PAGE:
“Where exactly in Cairo are you dropping us?” I asked the driver of “bus number six”.
“The airport…” he replied.
They still hadn’t given me my passport back. I should have suspected this all along. I saw a guy standing at the front of the bus with all of the passports in a plastic bag.
“I’m a foreigner,” I said, “I don’t have a flight booked and I don’t want to leave Egypt yet.”
“Yes, we know you have a British citizenship and a British passport,” he replied, “but you’re originally from Gaza.”
“No I’m not, I’m a journalist!”
“A journalist?” he laughed, “yeah right!” Speaking Arabic really helped in Gaza, but it certainly wasn’t helping here. Nothing I could say was going to change his mind. I was not leaving the bus until we got to Cairo International Airport.
Just because I had been to Gaza, the Egyptian authorities were treating me like a criminal, and because they were convinced I was a Palestinian, I got a taste of the constant racism the Gazan people suffer at the hands of people that are supposed to be their brothers.
I gave Sarah a call to let her know what was going on, but she didn’t seem too fazed. Just another day of living under a dictatorship, I suppose. It was almost 2am. I fell asleep with the phone in my hand.
When I woke up, we were arriving at the airport, and from there, the drama continued. At first, someone tried to physically stop me from getting off the bus. I gave him a look that said, “If you don’t take your hand off my arm within two seconds, you will seriously regret it”, and he got the message. Then, they tried to make me go through passport control, but I told them that I was waiting for a friend to bring me my wheelchair.
“Don’t worry,” one of the security guards said, “just go through and they can bring it for you later.”
“You must think I was born yesterday…” I replied.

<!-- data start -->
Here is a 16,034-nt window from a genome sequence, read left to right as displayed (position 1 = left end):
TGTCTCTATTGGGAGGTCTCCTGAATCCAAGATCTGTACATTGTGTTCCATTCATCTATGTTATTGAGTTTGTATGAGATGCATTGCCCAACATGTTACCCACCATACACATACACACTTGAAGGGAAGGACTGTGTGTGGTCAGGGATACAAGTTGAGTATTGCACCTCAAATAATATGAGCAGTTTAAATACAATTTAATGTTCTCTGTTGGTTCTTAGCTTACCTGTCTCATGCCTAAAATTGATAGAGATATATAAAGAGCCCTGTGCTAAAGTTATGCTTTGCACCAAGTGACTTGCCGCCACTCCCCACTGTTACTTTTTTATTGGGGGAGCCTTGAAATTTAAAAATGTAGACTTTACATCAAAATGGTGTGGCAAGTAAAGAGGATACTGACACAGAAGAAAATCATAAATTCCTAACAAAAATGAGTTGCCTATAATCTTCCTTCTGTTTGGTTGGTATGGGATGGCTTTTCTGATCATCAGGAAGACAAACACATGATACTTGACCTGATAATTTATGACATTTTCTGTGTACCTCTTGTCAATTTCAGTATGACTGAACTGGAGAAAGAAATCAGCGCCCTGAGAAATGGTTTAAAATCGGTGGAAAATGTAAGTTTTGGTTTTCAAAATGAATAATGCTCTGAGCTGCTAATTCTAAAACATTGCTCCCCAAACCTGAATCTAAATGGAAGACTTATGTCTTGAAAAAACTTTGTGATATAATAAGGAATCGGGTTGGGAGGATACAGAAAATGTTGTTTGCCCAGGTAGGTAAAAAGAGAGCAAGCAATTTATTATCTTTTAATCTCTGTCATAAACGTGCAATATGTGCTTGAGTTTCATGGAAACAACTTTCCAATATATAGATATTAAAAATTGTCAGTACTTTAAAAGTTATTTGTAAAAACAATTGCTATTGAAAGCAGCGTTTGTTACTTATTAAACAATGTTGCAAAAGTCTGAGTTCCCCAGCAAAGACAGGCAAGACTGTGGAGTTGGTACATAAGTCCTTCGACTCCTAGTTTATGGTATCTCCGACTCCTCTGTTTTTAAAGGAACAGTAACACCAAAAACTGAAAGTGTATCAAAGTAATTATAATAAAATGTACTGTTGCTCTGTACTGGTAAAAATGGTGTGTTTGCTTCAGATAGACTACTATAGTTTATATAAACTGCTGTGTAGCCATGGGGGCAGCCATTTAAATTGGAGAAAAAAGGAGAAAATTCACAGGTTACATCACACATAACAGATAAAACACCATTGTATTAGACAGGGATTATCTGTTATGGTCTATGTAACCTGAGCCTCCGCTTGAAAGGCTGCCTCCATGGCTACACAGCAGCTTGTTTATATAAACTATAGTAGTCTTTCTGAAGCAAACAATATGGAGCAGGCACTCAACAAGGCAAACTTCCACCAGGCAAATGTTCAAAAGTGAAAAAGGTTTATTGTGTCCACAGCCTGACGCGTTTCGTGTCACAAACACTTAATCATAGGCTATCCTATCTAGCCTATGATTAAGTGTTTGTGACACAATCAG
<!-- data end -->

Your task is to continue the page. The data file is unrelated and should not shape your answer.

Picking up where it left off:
Sarah did arrive with the wheelchair, and we set about buying the next one-way ticket to Beirut online. Only problem was, I needed my passport number to buy a ticket, and they weren’t giving me my passport.
I remember that one of the stories I read in that “Tales From Nowhere” was called “The Worst Country In The World”. They had settled for Equatorial Guinea. No, I thought to myself, this is the worst country in the world. It was the last thing I said to Sarah before I said goodbye.
I managed to get her my passport number eventually, but the website would only allow her to book a flight for the following day. What ensued was another whole day of frustrating waiting, wondering if they would let me change my flight to that evening.
No-one would tell me anything. Once they knew I’d come from Gaza, the racist attitudes were again prevalent. One official got so angry with me, although I was simply walking over to ask him where I could find a cafe, that he pushed me to the ground! I could not believe it had happened.
“Inte haraam! Inte haraam!” I shouted, the worst possible insult I knew in Arabic. I started asking them to bring the police immediately, but then I realised, this was the police.
Again, I read to escape my feelings of frustration and uncertainty; Rashid Khalidi, “The Iron Cage: The Story of the Palestinian Struggle for Statehood”. I knew that the only evening flight to Beirut was leaving at 8.30pm.
At 7.30pm, an official came up, and told me to get my bag. He looked at me, as if to say, “Let’s go then.”
“The wheelchair is broken,” I said, “you have to push it.”
Two hours later, I was touching down in the Lebonese capital.